Pain management strategies can also include complementary therapies, such as acupuncture and massage, which may enhance more traditional types of treatment. Most of these strategies are used together and can work synergistically with medical therapy.
Because of the wide variety of conditions which can cause pain and individual responses to treatments, pain management is tailored to each individual patient based on the underlying cause of pain, as well as their response to therapy.
Advances in technology can improve your pet’s quality of life.
The recent advances in the detection and treatment of cancer for both pets and humans have been significant. Using the latest treatments and newest technologies available, we can enhance the quality and duration of our patients’ life. We work to provide your clients with the information they need to make decisions about their pet’s care and treatment. Our primary goal in treating cancer is to improve the quality of life for our pets. No matter the diagnosis, there are always a variety of treatment options available that can be tailored to address the expectations and limitations of all pet parents. We work closely with our referring veterinarians to ensure the most positive experiences and best outcomes for our clients and patients.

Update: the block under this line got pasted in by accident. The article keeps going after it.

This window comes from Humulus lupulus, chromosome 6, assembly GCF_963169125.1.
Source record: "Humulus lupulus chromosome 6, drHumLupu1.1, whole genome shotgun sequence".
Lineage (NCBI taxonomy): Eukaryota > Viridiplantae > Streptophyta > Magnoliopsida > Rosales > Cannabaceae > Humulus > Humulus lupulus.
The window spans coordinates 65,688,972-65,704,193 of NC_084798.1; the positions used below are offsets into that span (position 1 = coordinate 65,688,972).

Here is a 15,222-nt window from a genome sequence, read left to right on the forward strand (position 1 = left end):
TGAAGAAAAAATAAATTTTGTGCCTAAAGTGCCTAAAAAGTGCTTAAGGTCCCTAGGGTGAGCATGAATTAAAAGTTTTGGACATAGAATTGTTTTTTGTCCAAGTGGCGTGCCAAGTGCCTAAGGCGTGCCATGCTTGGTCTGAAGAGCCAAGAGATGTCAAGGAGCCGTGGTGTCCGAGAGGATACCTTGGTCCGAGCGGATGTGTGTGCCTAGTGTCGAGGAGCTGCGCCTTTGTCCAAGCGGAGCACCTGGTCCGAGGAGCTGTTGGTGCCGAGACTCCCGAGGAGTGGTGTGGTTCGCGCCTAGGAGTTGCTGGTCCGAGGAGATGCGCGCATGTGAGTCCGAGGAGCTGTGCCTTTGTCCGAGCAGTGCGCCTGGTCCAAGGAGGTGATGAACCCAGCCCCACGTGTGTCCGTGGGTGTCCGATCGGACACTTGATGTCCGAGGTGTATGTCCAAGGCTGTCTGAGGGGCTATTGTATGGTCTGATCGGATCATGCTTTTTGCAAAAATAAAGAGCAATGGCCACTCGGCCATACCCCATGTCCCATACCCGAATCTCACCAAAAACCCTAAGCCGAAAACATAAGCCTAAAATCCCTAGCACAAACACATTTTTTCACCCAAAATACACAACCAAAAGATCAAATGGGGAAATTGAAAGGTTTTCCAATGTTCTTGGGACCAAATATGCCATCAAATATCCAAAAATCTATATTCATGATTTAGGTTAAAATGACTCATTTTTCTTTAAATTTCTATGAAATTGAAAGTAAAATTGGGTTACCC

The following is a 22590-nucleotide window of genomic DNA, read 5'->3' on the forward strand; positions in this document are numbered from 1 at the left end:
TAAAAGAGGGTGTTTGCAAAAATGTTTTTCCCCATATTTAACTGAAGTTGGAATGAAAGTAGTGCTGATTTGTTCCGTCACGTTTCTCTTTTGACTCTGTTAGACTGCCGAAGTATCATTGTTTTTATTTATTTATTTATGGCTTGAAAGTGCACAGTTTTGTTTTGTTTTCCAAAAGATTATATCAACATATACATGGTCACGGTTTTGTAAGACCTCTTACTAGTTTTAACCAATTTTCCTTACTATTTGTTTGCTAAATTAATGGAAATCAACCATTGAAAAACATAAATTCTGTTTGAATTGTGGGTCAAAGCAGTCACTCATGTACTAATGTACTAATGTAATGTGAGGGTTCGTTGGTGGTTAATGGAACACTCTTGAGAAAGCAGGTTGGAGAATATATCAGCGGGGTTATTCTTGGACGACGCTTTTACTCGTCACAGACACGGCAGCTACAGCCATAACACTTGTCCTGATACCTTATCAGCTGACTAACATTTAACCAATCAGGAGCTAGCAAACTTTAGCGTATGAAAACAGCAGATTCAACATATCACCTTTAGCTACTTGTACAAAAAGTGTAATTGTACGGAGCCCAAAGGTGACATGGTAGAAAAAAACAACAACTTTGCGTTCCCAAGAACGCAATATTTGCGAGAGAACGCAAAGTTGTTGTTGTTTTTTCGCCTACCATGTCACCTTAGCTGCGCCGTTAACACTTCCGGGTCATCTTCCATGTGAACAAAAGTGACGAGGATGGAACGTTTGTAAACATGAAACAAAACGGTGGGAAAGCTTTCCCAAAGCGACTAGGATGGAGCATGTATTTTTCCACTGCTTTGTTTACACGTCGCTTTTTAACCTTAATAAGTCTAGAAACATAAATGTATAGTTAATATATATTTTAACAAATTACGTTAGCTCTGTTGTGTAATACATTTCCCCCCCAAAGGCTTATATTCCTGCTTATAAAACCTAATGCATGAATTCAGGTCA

HOW DO PETS TOLERATE CHEMOTHERAPY?
Chemotherapy is well tolerated by most pets, with less than 15% of patients having some form of side effects. Most side effects are mild and self-limiting, such as nausea, diarrhea, lethargy, or decrease in appetite. Most side effects can be easily managed at home with oral medications most of the time. When unacceptable side effects occur, we modify our treatment plan. Our goal is to improve quality of life as well as quantity. More common diseases we treat are:
• Soft Tissue Sarcoma
• Transitional Cell Carcinoma
• Mast Cell Tumor
• Anal Sac Carcinoma
• Squamous Cell Carcinoma
• Mammary Gland Carcinoma